Day By Day

Friday, January 01, 2010

Living In the End Times

Dennis Dutton writes:
Religions from Zoroastrianism to Judaism to Christianity to U.F.O. cults have been built around notions of sin and the world’s end. The Y2K threat resonated with those ideas. Human beings have constructed an enormous, wasteful, unnatural civilization, filled with sin — or, worse in some minds, pollution and environmental waste. Suppose it turned out that a couple of zeros inadvertently left off old computer codes brought crashing down the very civilization computers helped to create. Cosmic justice!

The theme of our fancy inventions ultimately destroying us has been a favorite in fiction at least since Mary Shelley’s “Frankenstein.” We can place alongside this a continuous succession of spectacular films built on visions of the end of the world. Such end-time fantasies must have a profound, persistent appeal in order to keep drawing wide-eyed crowds into movie theaters, as historically they have drawn crowds into churches, year after year.

Apocalyptic scenarios are a diversion from real problems — poverty, terrorism, broken financial systems — needing intelligent attention. Even something as down-to-earth as the swine-flu scare has seemed at moments to be less about testing our health care system and its emergency readiness than about the fate of a diseased civilization drowning in its own fluids. We wallow in the idea that one day everything might change in, as St. Paul put it, the “twinkling of an eye” — that a calamity might prove to be the longed-for transformation. But turning practical problems into cosmic cataclysms takes us further away from actual solutions.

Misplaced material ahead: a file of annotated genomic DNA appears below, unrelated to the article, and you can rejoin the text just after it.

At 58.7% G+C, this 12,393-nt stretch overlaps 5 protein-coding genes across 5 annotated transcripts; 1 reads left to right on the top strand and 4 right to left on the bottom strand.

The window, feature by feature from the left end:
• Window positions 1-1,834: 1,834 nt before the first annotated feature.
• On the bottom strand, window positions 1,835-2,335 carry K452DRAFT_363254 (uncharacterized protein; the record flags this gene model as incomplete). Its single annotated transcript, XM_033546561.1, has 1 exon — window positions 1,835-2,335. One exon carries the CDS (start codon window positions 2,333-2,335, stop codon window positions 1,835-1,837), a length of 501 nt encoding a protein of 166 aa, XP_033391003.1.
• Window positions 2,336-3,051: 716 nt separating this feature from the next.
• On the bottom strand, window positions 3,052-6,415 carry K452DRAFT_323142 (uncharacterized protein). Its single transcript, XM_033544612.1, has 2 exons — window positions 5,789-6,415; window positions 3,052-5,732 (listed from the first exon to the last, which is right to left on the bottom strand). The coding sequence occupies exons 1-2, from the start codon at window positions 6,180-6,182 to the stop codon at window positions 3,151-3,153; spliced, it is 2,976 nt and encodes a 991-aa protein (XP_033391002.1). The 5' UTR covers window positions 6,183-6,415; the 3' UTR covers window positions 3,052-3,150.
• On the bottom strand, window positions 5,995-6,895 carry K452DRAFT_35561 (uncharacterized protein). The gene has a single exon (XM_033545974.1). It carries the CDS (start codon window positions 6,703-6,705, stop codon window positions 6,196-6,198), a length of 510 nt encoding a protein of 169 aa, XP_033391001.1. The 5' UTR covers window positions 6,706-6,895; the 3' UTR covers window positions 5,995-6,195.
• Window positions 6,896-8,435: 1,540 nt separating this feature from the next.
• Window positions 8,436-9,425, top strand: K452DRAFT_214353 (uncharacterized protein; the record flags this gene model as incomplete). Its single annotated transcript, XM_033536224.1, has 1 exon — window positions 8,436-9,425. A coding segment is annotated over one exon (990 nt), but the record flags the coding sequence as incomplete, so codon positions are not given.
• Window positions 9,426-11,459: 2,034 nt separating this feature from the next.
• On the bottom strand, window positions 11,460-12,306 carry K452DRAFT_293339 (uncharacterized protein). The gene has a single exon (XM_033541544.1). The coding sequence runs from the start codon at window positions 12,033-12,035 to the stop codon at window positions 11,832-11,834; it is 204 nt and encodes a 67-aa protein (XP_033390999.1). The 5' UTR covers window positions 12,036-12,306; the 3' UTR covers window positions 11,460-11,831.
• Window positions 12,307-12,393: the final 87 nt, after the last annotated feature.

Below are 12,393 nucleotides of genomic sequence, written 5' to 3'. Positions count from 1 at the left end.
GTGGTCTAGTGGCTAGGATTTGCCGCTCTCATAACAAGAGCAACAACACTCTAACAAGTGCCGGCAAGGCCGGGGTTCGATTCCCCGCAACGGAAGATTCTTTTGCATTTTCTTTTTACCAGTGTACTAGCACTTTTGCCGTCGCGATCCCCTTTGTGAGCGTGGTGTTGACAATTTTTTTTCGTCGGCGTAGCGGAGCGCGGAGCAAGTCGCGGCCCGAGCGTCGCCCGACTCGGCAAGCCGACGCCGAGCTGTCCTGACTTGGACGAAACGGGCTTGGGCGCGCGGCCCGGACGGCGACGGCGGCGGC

Read it here.

This applies to secular ideologies as well as to religion. Marxism, to cite one obvious instance, was based upon a vision of inevitable apocalyptic revolution. And even as fear of climate disasters begins to wane we start to hear about the potential for an asteroid impact that would obliterate our species. We have always lived (and it seems we always will live) in the end times beyond which lies either oblivion or heaven, or perhaps both. We should learn not to take them too seriously, but apparently we are hard-wired to do otherwise. Otherwise, why should so many of us fall for variations on the same scenario over, and over, and over again?

What fools we mortals be!